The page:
Some size and performance benchmarks will also be presented, along with the Linux demo on the DRAM-less microcontroller board.

  • 16:40 – 18:20 – Building a General Purpose Android Workstation by Ron Munitz

In this tutorial, you will have a hands-on journey of customizing, building, and using a General Purpose Desktop variant of the Android-X86 project. The tutorial assumes previous experience with building Android off the AOSP, Android-IA, CyanogenMod, or any other build system, and describes the special additions of Android-X86, such as a Kernel build system, general X86 hardware detection based HAL’s/firmware and live cd/disk installer generation and more. Then, we will explore the Linux friendly busybox minimal image, and describe the way a fully fledged Android version can be spawned out of it (with similar techniques for any other Linux distribution with the Android patches!) using chroot, and provide a listing of the ultimate Android init process.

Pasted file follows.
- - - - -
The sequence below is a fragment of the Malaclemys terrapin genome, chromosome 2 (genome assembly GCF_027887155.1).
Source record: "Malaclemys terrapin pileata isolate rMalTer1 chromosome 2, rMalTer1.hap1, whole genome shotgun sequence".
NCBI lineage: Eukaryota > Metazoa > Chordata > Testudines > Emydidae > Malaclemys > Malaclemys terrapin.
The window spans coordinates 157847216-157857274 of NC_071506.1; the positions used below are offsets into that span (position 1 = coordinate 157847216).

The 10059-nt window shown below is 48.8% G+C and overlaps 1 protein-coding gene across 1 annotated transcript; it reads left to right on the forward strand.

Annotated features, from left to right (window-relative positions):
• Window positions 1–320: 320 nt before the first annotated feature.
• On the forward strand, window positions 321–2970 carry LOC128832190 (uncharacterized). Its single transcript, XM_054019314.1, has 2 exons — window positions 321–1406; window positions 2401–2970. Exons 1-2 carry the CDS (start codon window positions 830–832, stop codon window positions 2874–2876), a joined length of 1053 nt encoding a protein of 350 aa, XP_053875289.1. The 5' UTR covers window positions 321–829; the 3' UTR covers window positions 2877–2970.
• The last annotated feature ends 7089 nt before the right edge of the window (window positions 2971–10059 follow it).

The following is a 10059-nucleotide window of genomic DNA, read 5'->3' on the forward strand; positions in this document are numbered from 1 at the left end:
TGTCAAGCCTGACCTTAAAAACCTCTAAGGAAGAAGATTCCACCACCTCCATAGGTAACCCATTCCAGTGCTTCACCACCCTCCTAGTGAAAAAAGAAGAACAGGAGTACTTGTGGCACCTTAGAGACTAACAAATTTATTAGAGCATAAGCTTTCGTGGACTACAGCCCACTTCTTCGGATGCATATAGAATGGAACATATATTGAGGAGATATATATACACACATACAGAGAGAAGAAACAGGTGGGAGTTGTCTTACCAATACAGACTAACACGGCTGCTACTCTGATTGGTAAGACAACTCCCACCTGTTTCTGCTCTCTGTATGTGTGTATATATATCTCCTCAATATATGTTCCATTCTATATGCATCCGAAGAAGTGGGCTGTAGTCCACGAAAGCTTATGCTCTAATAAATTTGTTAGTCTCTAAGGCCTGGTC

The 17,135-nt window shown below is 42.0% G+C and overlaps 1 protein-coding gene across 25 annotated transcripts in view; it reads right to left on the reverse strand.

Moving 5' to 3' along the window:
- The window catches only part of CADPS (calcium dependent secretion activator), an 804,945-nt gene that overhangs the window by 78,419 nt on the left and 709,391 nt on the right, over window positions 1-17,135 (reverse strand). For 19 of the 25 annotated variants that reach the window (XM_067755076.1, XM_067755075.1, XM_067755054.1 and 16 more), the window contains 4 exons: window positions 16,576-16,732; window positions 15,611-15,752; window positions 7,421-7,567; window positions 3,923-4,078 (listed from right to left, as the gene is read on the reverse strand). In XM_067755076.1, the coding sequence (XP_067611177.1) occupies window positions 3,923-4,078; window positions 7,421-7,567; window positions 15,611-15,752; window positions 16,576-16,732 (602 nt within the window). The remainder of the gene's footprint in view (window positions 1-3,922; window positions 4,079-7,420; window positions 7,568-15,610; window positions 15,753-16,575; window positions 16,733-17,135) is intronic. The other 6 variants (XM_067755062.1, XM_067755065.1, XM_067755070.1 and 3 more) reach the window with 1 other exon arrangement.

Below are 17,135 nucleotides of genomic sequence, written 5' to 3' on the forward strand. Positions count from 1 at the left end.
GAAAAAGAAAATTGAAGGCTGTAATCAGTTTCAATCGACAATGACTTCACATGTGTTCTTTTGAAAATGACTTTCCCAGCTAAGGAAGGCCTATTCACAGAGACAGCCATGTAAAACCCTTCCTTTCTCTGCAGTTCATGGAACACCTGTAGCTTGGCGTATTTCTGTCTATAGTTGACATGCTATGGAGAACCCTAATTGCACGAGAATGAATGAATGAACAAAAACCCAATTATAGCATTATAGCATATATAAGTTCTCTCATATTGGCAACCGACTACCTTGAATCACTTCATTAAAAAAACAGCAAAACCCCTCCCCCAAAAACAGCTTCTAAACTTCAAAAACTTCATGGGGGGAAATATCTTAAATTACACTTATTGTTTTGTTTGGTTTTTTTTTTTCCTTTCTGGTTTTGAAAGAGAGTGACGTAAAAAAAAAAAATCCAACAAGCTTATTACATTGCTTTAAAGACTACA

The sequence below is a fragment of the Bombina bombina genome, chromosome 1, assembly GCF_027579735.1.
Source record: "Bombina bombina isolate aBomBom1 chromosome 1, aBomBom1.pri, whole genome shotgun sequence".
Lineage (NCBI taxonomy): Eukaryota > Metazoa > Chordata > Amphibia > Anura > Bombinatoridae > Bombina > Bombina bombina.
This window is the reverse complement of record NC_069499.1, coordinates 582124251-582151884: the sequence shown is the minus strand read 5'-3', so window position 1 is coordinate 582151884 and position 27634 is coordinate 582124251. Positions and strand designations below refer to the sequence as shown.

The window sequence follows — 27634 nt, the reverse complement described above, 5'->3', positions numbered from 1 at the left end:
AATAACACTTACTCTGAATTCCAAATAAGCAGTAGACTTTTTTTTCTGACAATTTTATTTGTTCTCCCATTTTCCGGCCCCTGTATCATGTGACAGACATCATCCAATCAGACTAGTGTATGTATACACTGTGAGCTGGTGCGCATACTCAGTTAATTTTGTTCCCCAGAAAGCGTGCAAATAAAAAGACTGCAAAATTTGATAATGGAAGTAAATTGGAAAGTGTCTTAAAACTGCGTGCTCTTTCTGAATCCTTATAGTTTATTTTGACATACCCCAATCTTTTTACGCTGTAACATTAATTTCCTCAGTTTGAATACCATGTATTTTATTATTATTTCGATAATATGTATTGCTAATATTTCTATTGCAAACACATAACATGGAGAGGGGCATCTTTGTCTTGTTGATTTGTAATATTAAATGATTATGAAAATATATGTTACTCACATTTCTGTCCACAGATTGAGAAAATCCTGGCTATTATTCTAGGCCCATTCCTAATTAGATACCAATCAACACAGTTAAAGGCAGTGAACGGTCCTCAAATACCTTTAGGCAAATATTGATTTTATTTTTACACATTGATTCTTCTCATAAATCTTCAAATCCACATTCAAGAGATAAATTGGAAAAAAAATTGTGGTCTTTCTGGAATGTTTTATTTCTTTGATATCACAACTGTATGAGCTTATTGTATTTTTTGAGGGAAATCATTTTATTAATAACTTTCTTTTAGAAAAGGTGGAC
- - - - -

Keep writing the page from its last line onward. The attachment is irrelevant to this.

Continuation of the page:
We will continue the discussion with day to day uses, and a joint brainstorming of Linux developer uses, and justify Android-X86 as yet another X-less Linux distribution – until the time we add X to it… As a special bonus, we will address how to make any app run using a user-QEMU based ARM translator.

  • 18:20 – 19:20 – BoFs: Yocto Project / OpenEmbedded by Jeff Osier-Mixon

Got a question, comment, gripe, praise, or other communication for the Yocto Project and/or OpenEmbedded? Or maybe you’d just like to learn more about these projects and their influence on the world of embedded Linux? Feel free to join us for an informal BoF.